Fast food is already a lot like pollution -- it's bad for you, but it's more convenient than the alternative, so it's really really hard to get rid of. Also it shows up frequently on the sides of highways. Now, environmental nonprofit Clean Water Action has found that, at least in the San Francisco Bay area, these two dirty birds flock together. More than half of the litter in the four cities the group studied came from convenience foods at McDonald's, Burger King, Wendy's, Starbucks, and 7-11.
Even if you don't live next to one of the country's dirtiest coal plants, coal pollution is still likely finding its way into your body. Answer three questions, and the Sierra Club will tell you how at risk you are: very, extremely, or MY GOD GET OUT OF THE HOUSE. All you do is input where you live, how much fish you eat, and whether you belong to any groups known to be sensitive to air quality issues. (Oh, and they also want your email address, but there's a tiny "skip this" button in the right bottom corner of that screen if you're scared of what those mean greenies might do with that information.) Then hit “get score” and the calculator will tell you that coal will kill you.
Have we mentioned that our leaders in Congress are working their butts off to undermine the country's foundational environmental laws? It's not just Republicans, either! Yesterday, a bipartisan bill that would weaken the federal government's ability to keep water clean passed out of committee. The bill would amend the Clean Water Act to give "primary responsibilities for water pollution control" to the states.
Babies born in West Virginia regions where mountaintop removal mining takes place suffer from higher rates of birth defects than those born in non-mining regions. Mining regions tend to be low-income and deal with the slew of problems correlated with that, but the birth defect rates are higher even when accounting for "socioeconomic disadvantages."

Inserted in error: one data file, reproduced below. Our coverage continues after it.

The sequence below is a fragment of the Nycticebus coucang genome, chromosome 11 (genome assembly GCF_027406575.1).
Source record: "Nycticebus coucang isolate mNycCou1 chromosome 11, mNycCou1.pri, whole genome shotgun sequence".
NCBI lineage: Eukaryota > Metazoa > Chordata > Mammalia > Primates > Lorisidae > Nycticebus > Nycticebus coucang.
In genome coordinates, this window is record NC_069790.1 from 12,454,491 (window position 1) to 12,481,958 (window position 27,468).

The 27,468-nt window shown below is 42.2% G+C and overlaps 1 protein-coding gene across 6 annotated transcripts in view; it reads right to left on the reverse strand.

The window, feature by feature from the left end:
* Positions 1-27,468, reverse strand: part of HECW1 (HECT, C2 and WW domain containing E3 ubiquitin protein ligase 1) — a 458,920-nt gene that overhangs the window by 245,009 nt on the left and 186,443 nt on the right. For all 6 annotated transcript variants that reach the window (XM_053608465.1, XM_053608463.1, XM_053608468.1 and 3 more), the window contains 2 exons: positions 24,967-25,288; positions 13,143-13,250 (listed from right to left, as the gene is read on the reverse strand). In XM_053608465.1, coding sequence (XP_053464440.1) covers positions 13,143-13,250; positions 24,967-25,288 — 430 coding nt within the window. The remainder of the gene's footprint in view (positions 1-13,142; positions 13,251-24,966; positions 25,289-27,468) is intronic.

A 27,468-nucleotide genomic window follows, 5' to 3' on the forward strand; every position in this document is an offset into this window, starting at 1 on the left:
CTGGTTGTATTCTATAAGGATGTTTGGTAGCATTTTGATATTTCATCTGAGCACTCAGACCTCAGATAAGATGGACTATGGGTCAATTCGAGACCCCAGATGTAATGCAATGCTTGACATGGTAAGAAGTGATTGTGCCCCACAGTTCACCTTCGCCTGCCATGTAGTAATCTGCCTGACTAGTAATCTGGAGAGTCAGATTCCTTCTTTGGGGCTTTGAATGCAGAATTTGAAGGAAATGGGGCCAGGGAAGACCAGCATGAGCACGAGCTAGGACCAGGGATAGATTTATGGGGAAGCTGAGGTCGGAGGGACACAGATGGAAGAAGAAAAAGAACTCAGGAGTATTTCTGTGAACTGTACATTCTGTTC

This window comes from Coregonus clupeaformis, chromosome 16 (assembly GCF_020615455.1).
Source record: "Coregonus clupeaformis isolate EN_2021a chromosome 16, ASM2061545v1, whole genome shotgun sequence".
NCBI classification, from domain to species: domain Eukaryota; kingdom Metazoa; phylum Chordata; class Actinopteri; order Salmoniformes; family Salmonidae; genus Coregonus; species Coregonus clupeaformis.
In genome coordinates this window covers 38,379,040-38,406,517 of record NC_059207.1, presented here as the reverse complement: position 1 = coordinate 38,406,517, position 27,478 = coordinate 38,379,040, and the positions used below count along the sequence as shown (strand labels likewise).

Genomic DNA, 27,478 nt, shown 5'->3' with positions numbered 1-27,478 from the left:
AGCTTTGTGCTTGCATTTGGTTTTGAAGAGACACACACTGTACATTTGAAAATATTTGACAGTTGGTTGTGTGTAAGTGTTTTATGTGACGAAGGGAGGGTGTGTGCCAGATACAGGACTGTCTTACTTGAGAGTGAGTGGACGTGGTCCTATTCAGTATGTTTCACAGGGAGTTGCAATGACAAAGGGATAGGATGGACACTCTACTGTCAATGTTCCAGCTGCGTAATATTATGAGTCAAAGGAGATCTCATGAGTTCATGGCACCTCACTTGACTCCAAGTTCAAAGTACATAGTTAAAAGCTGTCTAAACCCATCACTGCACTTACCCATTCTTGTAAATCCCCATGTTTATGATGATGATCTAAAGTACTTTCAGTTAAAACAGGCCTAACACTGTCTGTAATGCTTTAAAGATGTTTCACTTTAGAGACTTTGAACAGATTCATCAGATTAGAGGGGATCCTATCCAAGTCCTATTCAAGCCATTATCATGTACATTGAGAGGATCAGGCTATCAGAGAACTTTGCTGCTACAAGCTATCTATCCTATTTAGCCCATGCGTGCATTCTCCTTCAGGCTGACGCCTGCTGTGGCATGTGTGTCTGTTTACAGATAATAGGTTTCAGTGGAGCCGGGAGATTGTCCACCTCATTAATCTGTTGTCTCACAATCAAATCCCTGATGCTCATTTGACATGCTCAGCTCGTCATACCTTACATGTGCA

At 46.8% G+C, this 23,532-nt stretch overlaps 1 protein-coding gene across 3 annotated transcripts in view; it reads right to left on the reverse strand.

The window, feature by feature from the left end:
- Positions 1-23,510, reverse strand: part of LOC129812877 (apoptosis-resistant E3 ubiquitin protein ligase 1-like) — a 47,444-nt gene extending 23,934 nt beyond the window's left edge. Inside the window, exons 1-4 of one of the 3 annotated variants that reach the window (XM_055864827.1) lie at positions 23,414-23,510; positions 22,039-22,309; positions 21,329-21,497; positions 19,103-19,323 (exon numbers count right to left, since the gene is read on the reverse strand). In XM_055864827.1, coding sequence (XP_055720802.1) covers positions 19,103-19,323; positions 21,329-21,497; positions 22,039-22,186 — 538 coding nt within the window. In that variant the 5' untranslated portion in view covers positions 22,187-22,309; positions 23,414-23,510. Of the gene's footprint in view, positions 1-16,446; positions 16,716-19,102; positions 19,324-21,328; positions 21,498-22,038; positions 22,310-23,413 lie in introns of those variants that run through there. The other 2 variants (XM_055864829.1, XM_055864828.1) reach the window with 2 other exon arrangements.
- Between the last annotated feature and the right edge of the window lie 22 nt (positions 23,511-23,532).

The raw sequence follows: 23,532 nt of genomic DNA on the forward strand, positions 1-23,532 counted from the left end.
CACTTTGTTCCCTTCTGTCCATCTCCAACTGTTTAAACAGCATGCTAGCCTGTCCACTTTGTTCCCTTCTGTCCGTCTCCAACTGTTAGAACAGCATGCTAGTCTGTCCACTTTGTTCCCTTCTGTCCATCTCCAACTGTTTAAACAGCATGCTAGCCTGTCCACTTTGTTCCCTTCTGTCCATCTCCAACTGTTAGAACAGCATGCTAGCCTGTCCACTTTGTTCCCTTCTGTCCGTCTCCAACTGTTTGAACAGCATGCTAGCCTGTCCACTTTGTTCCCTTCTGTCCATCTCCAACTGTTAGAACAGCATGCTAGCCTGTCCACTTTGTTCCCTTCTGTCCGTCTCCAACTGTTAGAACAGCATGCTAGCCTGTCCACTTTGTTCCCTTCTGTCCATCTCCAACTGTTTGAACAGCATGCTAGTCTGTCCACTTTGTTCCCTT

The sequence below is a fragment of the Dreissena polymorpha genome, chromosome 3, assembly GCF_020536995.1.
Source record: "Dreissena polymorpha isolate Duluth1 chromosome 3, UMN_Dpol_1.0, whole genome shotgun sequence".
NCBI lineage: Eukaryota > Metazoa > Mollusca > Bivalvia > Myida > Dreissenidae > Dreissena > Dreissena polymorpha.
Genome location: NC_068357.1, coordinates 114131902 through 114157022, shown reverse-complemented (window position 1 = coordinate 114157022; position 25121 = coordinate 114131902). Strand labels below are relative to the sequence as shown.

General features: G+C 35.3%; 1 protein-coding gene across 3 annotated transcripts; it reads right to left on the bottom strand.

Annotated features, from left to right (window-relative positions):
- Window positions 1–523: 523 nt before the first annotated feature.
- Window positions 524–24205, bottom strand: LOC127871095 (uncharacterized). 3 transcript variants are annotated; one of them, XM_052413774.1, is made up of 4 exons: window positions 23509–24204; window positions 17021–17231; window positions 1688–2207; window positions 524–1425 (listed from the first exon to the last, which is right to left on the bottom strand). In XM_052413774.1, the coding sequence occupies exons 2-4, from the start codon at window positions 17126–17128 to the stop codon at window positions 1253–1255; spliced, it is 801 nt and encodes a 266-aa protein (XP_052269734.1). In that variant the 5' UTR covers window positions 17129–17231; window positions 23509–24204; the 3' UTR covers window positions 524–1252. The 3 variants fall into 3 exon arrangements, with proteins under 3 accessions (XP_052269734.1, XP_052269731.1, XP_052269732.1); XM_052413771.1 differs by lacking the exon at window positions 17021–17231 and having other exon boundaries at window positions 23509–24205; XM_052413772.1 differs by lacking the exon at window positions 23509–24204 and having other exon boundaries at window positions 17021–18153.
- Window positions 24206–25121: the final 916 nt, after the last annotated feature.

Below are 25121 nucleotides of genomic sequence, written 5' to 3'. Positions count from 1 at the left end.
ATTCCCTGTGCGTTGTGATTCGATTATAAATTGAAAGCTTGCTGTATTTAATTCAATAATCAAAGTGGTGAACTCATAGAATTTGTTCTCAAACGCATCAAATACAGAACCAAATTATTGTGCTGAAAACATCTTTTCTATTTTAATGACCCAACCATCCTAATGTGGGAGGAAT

Many power plants have already installed pollution-control technologies that can significantly reduce mercury as well as other pollutants.
Ocean ecosystems are taking a faster nosedive than anyone predicted. Without urgent action, coral reefs and entire fish species could disappear in a generation. Why is this happening? Do you really need to ask? Hint: It rhymes with shmarbon shmioxide.
The Supreme Court just ruled that regulating greenhouse gases is the Feds' job, as spelled out in the Clean Air Act. Good thing the Federal government is all over that one. (Sarcasm!)
Grist readers know that the "high price" of gasoline in America doesn't begin to capture its true costs. But do you know exactly why that is? The smart, deep-diving folks at the California's Center for Investigative Reporting have made this great video breaking down the reasons why gasoline should actually cost closer to $15 per gallon. You should watch it (it involves cocker spaniels!), but if you can't spare 5 minutes, the highlights are below.
It has a way of really hamstringing environmental activism. (Image via the always-hilarious Saturday Morning Breakfast Cereal.)